Alongside this Ministers will take forward plans to lift the Environment Agency’s maximum civil fine for individual breaches of the rules whilst at the same time ensuring that there will be no change to consumer bills before at least 2025. It is important to strike a balance between the need for investment and the impact on consumers. Water affordability is important, and the Government ruled out options which could have added a substantial increase to household water bills.
Under the Government’s proposed plan:
- By 2035, the environmental impacts of 3,000 storm overflows (75%) affecting our most important protected sites will have been eliminated.
- By 2035, there will be 70% fewer discharges into bathing waters –(using last years figures that would have equated to 4,620 fewer discharges into our bathing waters during the bathing season).
- By 2040, approximately 160,000 discharges, on average, will have been eliminated (40% of the total); and by 2050, approximately 320,000 discharges, on average, will have been eliminated (80% of the total).
- The consultation outlines how water companies are expected to achieve these targets, including mapping their sewer networks, reducing surface water connections and engaging in long-term collaborative planning.
Let me now comment on issues around pay and dividends which are often raised. The Government has been clear that companies cannot profit from environmental damage. Ofwat has outlined that water companies must be transparent about how executive pay and dividends align to delivery of services to customers, including environmental performance. The Government supports Ofwat’s recent proposals, which would provide extra powers for enforcement action against companies that do not link dividend payments to their environmental performance, or who failed to be transparent about their dividend pay-outs.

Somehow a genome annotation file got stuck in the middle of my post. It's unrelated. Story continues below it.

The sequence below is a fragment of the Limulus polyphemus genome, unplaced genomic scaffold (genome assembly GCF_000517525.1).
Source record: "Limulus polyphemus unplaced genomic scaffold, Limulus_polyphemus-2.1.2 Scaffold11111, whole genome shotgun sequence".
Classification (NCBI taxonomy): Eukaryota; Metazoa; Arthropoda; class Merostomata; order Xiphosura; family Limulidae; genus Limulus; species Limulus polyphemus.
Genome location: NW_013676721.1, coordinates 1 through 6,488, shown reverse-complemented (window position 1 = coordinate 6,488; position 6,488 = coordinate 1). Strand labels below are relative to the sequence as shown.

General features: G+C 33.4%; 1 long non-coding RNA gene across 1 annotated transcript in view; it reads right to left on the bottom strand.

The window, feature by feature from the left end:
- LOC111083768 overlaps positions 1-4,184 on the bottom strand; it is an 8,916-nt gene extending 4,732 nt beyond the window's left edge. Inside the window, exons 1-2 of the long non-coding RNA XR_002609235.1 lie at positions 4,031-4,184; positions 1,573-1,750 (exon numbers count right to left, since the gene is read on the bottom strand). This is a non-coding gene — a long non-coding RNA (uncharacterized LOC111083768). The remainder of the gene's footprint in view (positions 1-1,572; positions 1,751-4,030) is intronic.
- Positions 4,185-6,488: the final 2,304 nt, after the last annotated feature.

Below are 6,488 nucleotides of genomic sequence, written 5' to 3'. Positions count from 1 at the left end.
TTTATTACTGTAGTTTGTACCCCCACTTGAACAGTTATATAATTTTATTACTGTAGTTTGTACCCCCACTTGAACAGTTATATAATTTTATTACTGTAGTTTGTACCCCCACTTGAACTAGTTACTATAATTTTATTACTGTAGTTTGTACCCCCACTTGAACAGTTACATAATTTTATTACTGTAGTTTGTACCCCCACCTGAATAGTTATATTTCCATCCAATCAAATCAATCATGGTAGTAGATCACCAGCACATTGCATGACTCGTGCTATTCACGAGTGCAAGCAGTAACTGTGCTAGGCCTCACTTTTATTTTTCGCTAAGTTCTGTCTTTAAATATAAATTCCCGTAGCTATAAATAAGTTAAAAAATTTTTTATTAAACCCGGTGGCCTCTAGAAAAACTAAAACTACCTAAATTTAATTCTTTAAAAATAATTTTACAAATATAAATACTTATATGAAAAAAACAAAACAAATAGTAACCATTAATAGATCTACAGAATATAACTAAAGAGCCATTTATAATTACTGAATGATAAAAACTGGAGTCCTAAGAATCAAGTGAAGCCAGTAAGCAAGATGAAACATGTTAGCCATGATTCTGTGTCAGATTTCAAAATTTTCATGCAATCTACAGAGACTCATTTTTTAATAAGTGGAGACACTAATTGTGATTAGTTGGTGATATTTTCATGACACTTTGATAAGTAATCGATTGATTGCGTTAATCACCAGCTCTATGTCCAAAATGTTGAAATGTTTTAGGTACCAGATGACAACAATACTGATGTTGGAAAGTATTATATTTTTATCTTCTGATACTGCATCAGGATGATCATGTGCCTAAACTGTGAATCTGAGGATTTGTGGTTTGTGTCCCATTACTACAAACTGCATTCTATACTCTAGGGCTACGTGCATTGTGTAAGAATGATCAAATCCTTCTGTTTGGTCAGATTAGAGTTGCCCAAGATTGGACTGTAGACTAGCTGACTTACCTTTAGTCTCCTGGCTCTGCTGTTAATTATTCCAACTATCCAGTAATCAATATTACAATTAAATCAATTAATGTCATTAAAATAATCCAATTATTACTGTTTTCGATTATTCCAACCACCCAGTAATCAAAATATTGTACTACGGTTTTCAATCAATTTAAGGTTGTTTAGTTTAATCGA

The Government, the Environment Agency (EA) and the regulator Ofwat have been working to drive up water companies’ performance and monitoring and increase accountability. This includes a massive expansion in monitoring frequency and duration of discharges, from approximately 5 per cent in 2016 to nearly 90 per cent in 2021, and 100 per cent coverage will be reached by 2023. Ministers have significantly improved transparency through the Environment Act by making it a legal requirement for water companies to provide discharge data to the EA and to make it available in near real time to the public.
Last year, the EA and Ofwat launched the largest criminal and civil investigations into water company sewage discharges ever, at over 2200 treatment works, following new data coming to light as a result of increased monitoring. The investigations will look at where sites may be breaching their permits and ensure that companies found to be acting illegally are held to account, up to and including prosecution, which can lead to unlimited fines and companies having to reimburse customers. This follows 54 prosecutions against water companies since 2015, securing fines of nearly £140 million.
Some suggest that the water companies should not have been privatised. This misses an important point. Without this we would not see the investment that has been put in over recent decades. Privatisation of the water sector has delivered around £170 billion of investment through private finance. This simply would not have been possible if the industry were still in public ownership. Ministers will continue to utilise the strong regulatory environment to push companies to ensure they invest and continue to deliver on the public’s priorities.